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Why You Should Grow Nasturtiums In Your Garden & Flowerbeds Next Year

When you grow nasturtiums in your garden, you are not only getting a plant that produces beautiful blooms for attracting pollinators, but you are also getting a great garden companion plant that is actually edible, too!

Nasturtiums can be grown in all sorts of different locations. From flowerbeds to window boxes to hanging planters, nasturtiums add beauty and help benefit a multitude of different plants and vegetables.  

This old-fashioned flower can turn your boring garden into a classic fairy tale cottage wonderland. Grow them along arched fences for a stunning garden entrance. Cascade them down window boxes or hanging baskets for a dramatic feel. Or let bush varieties grow intermingled with your other garden plants. 

Yellow and orange blooms of a nasturtium growing in a garden
Nasturtium features vibrant blooms and round-shaped flat leaves – All of which are edible!

Nasturtiums grow either as a perennial in zones 9 to 11, or as an annual in all other zones. They actually do best when grown in poor soil locations, making them a great choice for that corner of your garden where other plants might struggle. 

Nasturtium blooms feature vibrant colors that have a sweet, delicate fragrance. But watch out because they will give your lunch salad a nice peppery kick when consumed. Keep reading to find out all the reasons why you should include this do-it-all flower in your garden this year!  

Varieties of Nasturtiums Grow Nasturtium In your Garden

There are over 80 different species of nasturtiums. They are usually categorized into two main groups: Climbing or mounding/dwarf.

Climbing nasturtiums, like red blooming Mahogany Gleam, can grow to a massive 12 feet tall. They work great for growing up walls, fences, trellises, pergolas, etc to create beautiful living architecture pieces. 

Mounding or dwarf nasturtiums are shorter and only grow a couple of feet wide and tall. They are perfect for compact spaces or growing in gardens amongst other beneficial plants and vegetables. Jewel mix is a perfect example that features an assortment of different bloom colors.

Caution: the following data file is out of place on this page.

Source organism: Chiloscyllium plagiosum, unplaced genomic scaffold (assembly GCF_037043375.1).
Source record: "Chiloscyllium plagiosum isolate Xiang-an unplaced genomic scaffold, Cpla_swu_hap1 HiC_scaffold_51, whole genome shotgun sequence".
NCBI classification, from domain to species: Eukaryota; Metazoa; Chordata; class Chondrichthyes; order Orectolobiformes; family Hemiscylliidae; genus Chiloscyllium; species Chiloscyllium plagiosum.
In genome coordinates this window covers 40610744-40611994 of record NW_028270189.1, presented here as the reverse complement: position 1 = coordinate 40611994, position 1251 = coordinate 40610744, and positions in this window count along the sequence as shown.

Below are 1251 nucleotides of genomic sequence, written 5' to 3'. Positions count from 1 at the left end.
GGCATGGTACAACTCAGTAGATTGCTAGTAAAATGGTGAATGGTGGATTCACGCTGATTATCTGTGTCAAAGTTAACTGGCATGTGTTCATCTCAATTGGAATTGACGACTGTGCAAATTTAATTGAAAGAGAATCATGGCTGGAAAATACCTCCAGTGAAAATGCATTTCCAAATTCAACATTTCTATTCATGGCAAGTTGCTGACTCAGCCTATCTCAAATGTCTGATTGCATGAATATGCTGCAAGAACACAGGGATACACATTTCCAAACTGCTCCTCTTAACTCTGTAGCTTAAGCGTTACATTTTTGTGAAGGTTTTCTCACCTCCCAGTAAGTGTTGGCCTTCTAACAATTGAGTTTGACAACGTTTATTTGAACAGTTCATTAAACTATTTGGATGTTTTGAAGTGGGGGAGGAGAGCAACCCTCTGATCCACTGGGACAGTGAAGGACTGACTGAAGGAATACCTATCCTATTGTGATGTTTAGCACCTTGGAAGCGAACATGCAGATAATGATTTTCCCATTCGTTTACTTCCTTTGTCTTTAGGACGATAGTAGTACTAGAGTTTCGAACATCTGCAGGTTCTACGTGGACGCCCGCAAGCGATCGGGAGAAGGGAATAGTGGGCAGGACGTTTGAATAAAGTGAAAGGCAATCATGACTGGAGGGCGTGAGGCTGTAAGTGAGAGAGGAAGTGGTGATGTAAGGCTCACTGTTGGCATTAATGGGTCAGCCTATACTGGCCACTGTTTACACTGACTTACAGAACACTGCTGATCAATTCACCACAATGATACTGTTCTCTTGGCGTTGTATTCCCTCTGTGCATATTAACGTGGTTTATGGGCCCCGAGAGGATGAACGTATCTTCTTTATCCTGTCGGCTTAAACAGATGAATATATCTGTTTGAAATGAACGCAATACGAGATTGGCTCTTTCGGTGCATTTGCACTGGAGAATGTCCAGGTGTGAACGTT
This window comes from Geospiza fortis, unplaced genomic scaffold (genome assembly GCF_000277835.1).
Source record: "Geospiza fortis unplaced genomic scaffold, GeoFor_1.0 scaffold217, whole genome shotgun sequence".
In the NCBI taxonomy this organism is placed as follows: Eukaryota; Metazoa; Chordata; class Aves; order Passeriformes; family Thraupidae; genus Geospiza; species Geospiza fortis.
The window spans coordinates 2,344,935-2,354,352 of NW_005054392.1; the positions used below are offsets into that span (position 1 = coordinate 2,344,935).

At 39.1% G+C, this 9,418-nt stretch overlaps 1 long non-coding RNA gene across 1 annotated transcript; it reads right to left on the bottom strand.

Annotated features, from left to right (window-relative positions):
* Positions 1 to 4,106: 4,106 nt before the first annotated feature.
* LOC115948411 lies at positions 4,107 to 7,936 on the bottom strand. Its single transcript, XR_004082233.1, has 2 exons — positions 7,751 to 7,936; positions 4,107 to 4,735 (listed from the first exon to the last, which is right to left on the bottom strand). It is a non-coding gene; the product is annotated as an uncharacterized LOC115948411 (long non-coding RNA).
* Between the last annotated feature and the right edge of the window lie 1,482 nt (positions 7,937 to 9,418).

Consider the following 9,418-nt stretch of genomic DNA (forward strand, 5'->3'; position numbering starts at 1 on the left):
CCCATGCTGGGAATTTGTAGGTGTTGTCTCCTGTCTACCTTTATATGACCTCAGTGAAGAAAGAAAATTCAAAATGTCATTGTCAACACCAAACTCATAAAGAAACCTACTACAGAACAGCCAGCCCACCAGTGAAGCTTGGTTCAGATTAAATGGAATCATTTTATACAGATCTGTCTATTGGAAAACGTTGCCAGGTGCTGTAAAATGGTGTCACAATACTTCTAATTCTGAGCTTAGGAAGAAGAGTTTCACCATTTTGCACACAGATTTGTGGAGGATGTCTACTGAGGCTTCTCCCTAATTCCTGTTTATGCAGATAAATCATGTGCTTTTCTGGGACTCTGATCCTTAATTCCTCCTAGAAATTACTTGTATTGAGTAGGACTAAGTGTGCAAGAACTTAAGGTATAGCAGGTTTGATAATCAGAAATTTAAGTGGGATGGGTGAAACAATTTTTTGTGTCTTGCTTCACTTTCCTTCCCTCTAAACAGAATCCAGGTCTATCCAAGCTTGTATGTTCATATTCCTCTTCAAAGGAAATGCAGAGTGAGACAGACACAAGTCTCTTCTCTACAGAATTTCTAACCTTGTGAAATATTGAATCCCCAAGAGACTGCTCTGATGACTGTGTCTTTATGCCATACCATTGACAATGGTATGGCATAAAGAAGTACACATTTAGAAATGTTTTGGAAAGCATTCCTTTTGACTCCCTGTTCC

Climbing nasturtium flowers growing up a wooden trellis in a garden or flowerbed
Growing nasturtiums next to other climbing flowers can make a stunning statement!

The nasturtium blooms themselves have quite a variety, too. You can find cultivators with either single or double blooms that range in color from pink, red, orange, yellow, white, and variegated. A stunning double-bloom nasturtium that features variegated orange blooms is Orange Gleam

Why You Should Grow Nasturtiums In Your Garden

While it may be difficult to figure out which variety and color of nasturtium you want to grow in your garden, here are a few reasons why you should include them.  

Low Maintenance

One of the best reasons that nasturtiums are a great flower to grow in your garden is that they are extremely easy to plant and even easier to maintain. They work perfectly when grown next to other easy-grow annual plants like zinnias, marigolds, and cosmos. 

While they don’t like to be transplanted or moved once they germinate, you can easily grow them from seeds when planted directly in gardens, flowerbeds, or containers. If you do have to start them inside, grow them in decomposable containers like peat pots. This will allow you to plant them in the soil without disturbing their roots – pot and all.  

Unlike many plants and flowers, you need to ensure that the soil where you are planting them isn’t overly fertile. In fact, nasturtiums grow best in poorer-quality soils. In addition, you won’t need to add any fertilizers as they grow.